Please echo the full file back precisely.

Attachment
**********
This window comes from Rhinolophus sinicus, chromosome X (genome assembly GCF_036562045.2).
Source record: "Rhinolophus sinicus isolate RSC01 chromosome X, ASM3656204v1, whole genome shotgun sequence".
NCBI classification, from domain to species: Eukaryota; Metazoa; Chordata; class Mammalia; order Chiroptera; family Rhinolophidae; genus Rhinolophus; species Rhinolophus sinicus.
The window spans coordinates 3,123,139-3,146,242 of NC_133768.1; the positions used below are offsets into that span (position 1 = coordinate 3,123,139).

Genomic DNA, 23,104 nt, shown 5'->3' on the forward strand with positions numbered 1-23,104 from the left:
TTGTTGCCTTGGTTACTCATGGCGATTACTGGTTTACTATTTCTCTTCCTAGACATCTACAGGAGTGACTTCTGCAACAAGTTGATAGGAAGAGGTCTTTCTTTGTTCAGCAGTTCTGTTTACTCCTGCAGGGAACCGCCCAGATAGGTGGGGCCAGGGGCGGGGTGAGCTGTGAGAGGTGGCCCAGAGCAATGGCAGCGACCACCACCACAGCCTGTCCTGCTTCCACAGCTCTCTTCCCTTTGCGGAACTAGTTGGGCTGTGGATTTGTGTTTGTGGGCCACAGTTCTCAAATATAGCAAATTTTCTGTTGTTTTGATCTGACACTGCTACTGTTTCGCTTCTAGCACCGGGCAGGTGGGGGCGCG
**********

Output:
This window comes from Rhinolophus sinicus, chromosome X (genome assembly GCF_036562045.2).
Source record: "Rhinolophus sinicus isolate RSC01 chromosome X, ASM3656204v1, whole genome shotgun sequence".
NCBI classification, from domain to species: Eukaryota; Metazoa; Chordata; class Mammalia; order Chiroptera; family Rhinolophidae; genus Rhinolophus; species Rhinolophus sinicus.
The window spans coordinates 3,123,139-3,146,242 of NC_133768.1; the positions used below are offsets into that span (position 1 = coordinate 3,123,139).

Genomic DNA, 23,104 nt, shown 5'->3' on the forward strand with positions numbered 1-23,104 from the left:
TTGTTGCCTTGGTTACTCATGGCGATTACTGGTTTACTATTTCTCTTCCTAGACATCTACAGGAGTGACTTCTGCAACAAGTTGATAGGAAGAGGTCTTTCTTTGTTCAGCAGTTCTGTTTACTCCTGCAGGGAACCGCCCAGATAGGTGGGGCCAGGGGCGGGGTGAGCTGTGAGAGGTGGCCCAGAGCAATGGCAGCGACCACCACCACAGCCTGTCCTGCTTCCACAGCTCTCTTCCCTTTGCGGAACTAGTTGGGCTGTGGATTTGTGTTTGTGGGCCACAGTTCTCAAATATAGCAAATTTTCTGTTGTTTTGATCTGACACTGCTACTGTTTCGCTTCTAGCACCGGGCAGGTGGGGGCGCG